It’s karaoke-rehearsal time at the Knollwood military retirement community, in Washington, D.C. Phil Soriano is 86. He has hosted the community’s sing-alongs since 2016. Today, he’ll share host duties with a special guest, one who has been at Knollwood for the past six weeks: Stevie.
Soriano wants to sing the song “Y.M.C.A.” while Stevie leads the crowd through the song’s dance moves. This will be difficult. Why? Stevie is a robot.
NEW IN TOWN Knollwood residents inspect Stevie, a friendly robot.
GREG KAHN FOR TIME
“We could try to make him dance,” says Niamh Donnelly. She’s Stevie’s lead AI engineer. Donnelly types commands on a laptop. In response, the robot stretches its peg-like arms. A grin flashes on its digital face.
Stevie was made by the Robotics and Innovation Lab at Trinity College Dublin, in Ireland. Trinity researchers moved into Knollwood this year. They are trying to understand what people there might want from a robot.
Many different robots are used in health care. Some zip around hospitals like motorized carts. Doll-like robots bring patients comfort. Stevie is what’s known as a social robot. It’s designed to interact with people. Stevie responds to words with speech and movements. For example, tell Stevie you’re sick, and it frowns and says, “I’m sorry to hear that.” Compliment Stevie, and its screen changes to a smile. At rest, its eyes blink. Stevie’s waiting for a command.
ON A ROLL Demand for social robots like Stevie, seen here rolling down a hallway, is expected to grow 29% by 2022.
GREG KAHN FOR TIME
Stevie can answer about 100 questions, such as “How are you?” Otherwise, a person must type words for Stevie to say. At an event with Knollwood residents, Donnelly had Stevie tell a joke: “What did the left eye say to the right? Between you and me, something smells!”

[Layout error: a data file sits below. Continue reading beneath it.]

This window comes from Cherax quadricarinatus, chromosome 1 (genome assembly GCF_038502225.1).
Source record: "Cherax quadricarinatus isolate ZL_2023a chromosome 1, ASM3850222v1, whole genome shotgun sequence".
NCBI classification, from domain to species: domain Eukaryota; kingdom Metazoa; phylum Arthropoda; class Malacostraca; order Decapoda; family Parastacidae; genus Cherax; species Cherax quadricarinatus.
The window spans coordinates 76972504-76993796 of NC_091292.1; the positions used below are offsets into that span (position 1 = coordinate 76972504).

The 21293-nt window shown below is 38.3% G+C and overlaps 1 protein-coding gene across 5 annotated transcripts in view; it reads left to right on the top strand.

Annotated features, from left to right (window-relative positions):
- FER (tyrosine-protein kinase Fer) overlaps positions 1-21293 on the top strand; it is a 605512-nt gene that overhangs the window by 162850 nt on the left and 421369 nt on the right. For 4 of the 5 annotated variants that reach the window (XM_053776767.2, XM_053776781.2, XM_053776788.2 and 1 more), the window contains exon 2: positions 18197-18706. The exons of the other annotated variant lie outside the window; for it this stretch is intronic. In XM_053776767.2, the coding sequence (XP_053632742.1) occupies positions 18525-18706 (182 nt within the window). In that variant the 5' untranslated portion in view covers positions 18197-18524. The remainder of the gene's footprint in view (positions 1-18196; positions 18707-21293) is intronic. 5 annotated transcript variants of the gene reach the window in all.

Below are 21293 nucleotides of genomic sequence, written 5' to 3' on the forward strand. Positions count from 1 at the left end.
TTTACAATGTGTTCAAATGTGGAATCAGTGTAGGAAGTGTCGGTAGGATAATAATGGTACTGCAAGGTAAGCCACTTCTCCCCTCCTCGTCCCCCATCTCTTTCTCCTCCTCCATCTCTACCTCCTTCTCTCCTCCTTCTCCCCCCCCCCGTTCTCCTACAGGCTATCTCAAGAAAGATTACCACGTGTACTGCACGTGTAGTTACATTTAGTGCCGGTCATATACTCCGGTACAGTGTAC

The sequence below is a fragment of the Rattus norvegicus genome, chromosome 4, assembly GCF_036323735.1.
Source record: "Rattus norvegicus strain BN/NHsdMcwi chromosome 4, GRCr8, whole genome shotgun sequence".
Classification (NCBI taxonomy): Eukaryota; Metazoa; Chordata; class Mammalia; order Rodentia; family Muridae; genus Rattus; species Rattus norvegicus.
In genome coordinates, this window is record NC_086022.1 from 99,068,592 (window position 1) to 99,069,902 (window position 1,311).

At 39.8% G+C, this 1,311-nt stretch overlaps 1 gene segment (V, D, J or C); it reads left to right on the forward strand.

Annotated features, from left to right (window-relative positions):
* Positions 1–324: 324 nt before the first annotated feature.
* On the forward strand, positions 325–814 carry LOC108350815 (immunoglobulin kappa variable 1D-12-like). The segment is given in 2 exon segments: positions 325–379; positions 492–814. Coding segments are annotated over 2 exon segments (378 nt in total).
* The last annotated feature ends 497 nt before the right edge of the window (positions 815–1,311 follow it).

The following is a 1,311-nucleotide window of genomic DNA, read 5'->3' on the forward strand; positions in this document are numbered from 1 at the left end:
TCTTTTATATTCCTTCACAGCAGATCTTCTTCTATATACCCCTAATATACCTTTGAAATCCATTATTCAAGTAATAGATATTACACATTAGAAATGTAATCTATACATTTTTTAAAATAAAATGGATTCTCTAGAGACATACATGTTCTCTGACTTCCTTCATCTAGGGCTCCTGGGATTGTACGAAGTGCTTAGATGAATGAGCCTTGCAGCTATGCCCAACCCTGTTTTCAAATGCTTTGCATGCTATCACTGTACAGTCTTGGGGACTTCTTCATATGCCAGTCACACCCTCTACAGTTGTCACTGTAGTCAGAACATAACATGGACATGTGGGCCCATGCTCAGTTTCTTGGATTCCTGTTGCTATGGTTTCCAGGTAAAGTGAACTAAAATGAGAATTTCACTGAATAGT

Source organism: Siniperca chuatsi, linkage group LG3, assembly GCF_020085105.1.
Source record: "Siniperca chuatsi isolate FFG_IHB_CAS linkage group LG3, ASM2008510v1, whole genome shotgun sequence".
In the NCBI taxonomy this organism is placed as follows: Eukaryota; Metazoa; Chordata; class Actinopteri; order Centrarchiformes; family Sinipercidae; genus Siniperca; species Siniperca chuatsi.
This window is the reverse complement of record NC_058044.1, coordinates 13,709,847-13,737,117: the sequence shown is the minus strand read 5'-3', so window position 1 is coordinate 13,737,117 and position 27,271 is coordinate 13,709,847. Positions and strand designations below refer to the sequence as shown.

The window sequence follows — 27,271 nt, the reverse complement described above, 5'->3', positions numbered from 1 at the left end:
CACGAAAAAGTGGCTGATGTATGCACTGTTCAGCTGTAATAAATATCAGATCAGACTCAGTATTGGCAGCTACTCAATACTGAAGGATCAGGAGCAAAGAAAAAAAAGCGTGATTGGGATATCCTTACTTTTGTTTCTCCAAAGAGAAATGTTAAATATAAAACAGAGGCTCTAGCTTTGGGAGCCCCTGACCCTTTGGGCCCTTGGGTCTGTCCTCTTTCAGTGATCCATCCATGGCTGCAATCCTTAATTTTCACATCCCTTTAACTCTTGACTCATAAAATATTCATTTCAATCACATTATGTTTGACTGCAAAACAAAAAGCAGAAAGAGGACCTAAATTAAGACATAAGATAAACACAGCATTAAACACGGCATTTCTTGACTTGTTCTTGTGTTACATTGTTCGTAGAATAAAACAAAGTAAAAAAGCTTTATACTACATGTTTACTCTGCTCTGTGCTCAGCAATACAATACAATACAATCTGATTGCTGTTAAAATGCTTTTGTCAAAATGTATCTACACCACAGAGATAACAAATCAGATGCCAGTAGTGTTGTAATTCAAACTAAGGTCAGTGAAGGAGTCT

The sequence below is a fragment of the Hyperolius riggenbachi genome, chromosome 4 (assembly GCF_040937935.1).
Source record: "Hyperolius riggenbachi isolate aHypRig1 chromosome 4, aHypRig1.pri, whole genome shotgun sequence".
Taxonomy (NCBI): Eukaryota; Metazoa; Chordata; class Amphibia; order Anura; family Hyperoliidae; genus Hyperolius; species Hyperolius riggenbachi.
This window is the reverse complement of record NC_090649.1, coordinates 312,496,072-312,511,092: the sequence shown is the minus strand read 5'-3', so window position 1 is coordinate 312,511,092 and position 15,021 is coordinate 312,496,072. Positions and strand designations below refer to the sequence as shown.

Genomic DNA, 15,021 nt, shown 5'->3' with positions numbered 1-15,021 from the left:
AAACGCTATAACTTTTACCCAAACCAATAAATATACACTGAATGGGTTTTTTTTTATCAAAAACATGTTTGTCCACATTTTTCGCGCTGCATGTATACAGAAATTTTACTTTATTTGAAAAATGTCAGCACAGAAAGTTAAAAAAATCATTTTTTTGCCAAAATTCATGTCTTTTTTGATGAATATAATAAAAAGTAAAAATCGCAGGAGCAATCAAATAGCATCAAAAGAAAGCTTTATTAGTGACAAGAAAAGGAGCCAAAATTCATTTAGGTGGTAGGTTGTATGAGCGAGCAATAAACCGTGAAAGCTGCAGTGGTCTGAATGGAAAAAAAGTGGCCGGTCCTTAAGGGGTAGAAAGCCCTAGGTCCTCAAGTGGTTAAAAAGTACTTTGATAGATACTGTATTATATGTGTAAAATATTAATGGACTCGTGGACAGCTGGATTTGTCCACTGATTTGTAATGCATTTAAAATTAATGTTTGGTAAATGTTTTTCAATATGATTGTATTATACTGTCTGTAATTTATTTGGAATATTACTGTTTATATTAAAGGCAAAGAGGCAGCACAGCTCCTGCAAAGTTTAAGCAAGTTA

Researchers guessed people would want Stevie to do chores, says Conor McGinn, Stevie’s lead engineer. But residents didn’t want to give Stevie an order and have it scoot away. They wanted Stevie to stay and keep them company.
According to McGinn, his team asked residents what they liked most about the robot. They said, “It made me smile.”
Some health-care workers are worried about Stevie. The monthly cost for the robot would be about half the cost of hiring a human to do the job. And unlike a human, a robot can be on its feet—well, its wheels—all day without getting tired. But Stevie’s creators say they don’t want to replace people. They want robots and humans to work together.
Menbere Gebral works at Knollwood. She’s an activities assistant there. Stevie came to her bingo hour. At first, Gebral was nervous. But after one game, she was glad. Stevie called out the numbers so Gebral could help people. Even with Stevie running the activity, Gebral was busy during bingo hour. And she was busy doing the part of her job that she likes best—interacting with residents. “It’s very helpful,” she says of Stevie.
And what about the karaoke concert? “Y.M.C.A.” was a hit. Stevie did the best dance it could. It wasn’t perfect, but that didn’t matter. The audience was happy.
Health care is quickly changing. That’s because of new medical inventions. No one can guess what the future will be. But here are three items that give us a glimpse of it.
ILLUSTRATIONS BY BROWN BIRD DESIGN FOR TIME (3)
3-D HEARTS HeartFlow makes digital models of hearts. Doctors use them to prepare for surgeries. The models can be zoomed into.
VR THERAPY After a spine injury, Isabel Van De Keere started a company. It’s called Immersive Rehab. It uses VR to help injured patients heal.
MIND-READING WATCH With the CTRL-kit watch, users play video games—using only their brain. The watch detects the brain’s electrical impulses.